Stack Overflow is a community of 4.7 million programmers, just like you, helping each other.

Join them; it only takes a minute:

Sign up
Join the Stack Overflow community to:
  1. Ask programming questions
  2. Answer and help your peers
  3. Get recognized for your expertise

Is it possible to create an object with a constructor parameter which returns a property value when referenced, without using dot notation? Here's a few examples:

public class myObject
{
    public string myObject {get; private set;}
    public myObject( string tempstring)
    {
        this.myObject = tempstring.ToUpper();
    }
}

var a = new myObject("somevalue");
Console.WriteLine( myObject ); // outputs the string "SOMEVALUE"

Here's another attempt:

public class myInt
{
    public int myInt {get; private set;}
    public myInt(string tempInt)
    {    this.myInt = Convert.ToInt32(tempInt);
    }
}

var a = new myInt("3");
var b = a + a;   // ends up being an int datatype value of 6

I know I could always do var b = a.myInt + a.myInt. I guess I could create a static class with a static function that converts a parameter each time to a result, but it wouldn't maintain state.

Just curious. It would make what I am actually trying to do much less difficult.

share|improve this question

In the first case, yes. Override the ToString method.

public class myObject
{
    public string myValue {get; private set;}
    public myObject( string tempstring)
    {
        this.myValue = tempstring.ToUpper();
    }

    public override string ToString()
    {
        return myValue;
    }
}

In the second case, sort of. You shouldn't try to overload operators to offer unexpected behavior. Create a method to perform behavior that wouldn't make sense when reading the code. What you are suggesting (returning an int) would definitely not be expected by me to return an int (mostly because of the var rather than a strictly defined type). Using the + operator to return a new myInt object would make sense. Using the + operator return an int would not.

You could overload the + operator to return a new myInt object, and then also add an implicit cast to int. Just make sure it makes sense, and that it is readable.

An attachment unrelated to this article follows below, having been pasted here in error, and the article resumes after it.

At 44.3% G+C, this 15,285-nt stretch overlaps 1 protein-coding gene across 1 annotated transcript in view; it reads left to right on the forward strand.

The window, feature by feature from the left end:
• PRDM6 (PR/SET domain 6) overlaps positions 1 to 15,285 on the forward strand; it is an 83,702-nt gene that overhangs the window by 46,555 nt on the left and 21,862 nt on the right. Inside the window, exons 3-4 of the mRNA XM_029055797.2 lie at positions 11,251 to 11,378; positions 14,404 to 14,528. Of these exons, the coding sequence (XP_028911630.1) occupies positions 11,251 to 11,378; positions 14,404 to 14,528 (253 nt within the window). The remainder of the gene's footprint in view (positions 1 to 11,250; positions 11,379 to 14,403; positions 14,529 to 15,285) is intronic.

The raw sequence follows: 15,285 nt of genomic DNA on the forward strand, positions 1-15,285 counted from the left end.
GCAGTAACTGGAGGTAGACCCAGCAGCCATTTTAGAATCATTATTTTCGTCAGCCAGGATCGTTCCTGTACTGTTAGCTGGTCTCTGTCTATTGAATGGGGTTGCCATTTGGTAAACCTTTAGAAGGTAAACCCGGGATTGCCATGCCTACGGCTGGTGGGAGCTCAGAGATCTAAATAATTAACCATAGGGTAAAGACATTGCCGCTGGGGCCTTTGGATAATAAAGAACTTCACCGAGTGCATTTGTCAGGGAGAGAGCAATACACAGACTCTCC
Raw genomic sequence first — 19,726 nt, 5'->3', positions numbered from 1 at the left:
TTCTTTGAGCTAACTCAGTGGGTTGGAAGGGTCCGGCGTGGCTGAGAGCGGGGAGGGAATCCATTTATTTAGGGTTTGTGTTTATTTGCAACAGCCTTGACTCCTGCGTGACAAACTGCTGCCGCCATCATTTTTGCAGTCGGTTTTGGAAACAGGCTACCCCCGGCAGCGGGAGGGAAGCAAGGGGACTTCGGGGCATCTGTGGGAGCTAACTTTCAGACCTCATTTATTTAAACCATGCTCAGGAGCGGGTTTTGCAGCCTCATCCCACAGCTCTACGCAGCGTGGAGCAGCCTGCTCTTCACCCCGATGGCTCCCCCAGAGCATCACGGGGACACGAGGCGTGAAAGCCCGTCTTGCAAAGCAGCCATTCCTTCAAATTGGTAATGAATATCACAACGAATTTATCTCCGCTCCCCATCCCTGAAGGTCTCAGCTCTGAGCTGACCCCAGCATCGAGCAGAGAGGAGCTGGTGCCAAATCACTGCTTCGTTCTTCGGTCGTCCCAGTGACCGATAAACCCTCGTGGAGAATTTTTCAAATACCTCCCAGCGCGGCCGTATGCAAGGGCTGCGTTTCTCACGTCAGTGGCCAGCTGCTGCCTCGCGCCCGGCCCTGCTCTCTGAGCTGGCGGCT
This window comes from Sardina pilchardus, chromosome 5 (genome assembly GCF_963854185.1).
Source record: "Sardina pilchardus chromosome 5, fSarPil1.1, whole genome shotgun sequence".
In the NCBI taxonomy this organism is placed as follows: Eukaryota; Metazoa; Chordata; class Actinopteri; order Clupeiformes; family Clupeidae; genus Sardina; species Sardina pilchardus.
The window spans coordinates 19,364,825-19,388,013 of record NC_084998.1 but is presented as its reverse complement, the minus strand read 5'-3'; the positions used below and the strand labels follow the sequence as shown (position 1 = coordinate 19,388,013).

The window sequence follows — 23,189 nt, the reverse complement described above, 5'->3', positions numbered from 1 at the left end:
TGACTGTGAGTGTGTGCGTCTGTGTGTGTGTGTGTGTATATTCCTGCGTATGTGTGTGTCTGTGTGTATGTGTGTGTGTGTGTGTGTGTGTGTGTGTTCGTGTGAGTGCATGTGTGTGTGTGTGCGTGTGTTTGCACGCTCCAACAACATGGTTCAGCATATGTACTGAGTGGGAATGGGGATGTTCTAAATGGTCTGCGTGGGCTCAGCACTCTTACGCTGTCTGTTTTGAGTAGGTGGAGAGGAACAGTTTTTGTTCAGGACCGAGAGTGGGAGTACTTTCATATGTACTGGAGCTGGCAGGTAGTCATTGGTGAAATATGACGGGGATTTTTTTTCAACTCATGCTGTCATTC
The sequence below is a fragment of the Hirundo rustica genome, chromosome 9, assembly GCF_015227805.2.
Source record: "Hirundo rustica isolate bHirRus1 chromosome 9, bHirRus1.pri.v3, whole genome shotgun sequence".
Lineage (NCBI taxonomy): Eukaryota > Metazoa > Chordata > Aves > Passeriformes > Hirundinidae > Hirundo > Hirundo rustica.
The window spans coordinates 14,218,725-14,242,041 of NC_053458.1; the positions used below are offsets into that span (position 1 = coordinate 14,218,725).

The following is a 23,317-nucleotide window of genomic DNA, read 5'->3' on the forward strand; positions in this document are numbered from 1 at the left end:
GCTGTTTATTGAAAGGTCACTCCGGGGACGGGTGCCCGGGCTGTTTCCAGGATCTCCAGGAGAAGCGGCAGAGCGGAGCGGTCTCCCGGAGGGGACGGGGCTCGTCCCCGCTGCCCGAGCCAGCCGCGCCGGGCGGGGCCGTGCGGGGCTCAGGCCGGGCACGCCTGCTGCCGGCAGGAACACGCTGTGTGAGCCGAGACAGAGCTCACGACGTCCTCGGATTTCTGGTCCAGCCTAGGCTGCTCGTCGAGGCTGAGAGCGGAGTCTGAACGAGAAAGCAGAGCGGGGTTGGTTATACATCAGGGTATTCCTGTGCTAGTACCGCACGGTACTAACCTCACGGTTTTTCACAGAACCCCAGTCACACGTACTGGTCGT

Within the class, you could use:

public static implicit operator int(myInt m) 
{
    return myValue;
}

public static myInt operator +(myInt left, myInt right) 
{
    // requires constructor that takes int
    return new myInt(left.myValue + right.myValue);
}

Of course, you could go the direct route, but again only use it when it makes it more readable and not less (note, just like methods operators cannot be overloaded simply by return type, so you'd have to pick between the two).

public static int operator +(myInt left, myInt right) 
{
    return left.myValue + right.myValue;
}
share|improve this answer
    
The public static implicit operator int( myInt m) is what I am looking for, except in my actual case it would be something like public static implicit operator Expression.Lambda<Func<Product, bool>>( myCondition m) where m is a specification written as a string (where clause) and it implicitly converts it to a lambda expression. (still trying to work it out.) – Dr. Zim May 3 '11 at 4:20
    
Can you show your desired usage (with the Lambda)? Obviously it might be rough around the edges, otherwise you wouldn't need to ask, but try doing it with an explicit cast at first and hopefully we can work to implicit. – pickypg May 3 '11 at 4:23
    
That will be rough, but I will give it a try. It may take a while. – Dr. Zim May 3 '11 at 4:27
    
linqspecs.codeplex.com is very similar to what I am trying to do. At the bottom they mention "The AdHocSpecification is an alternative way to write an spec without writing a class. You should not abuse of them, and try to write those in a single place as explained above. Also AdHocSpecification doesn't implement Equals, so two AdHocSpecifications are equal only if they are the same instance." – Dr. Zim May 6 '11 at 15:13

How about implicit conversions. See http://msdn.microsoft.com/en-us/library/z5z9kes2(VS.71).aspx

share|improve this answer
2  
Nothing says thanks like an accepted answer. – Richard Schneider May 3 '11 at 4:19
    
+1 on the explanation link. It's exactly what I am looking for, which is also in pickypg's answer. – Dr. Zim May 3 '11 at 4:23

Your Answer

 
discard

By posting your answer, you agree to the privacy policy and terms of service.

Not the answer you're looking for? Browse other questions tagged or ask your own question.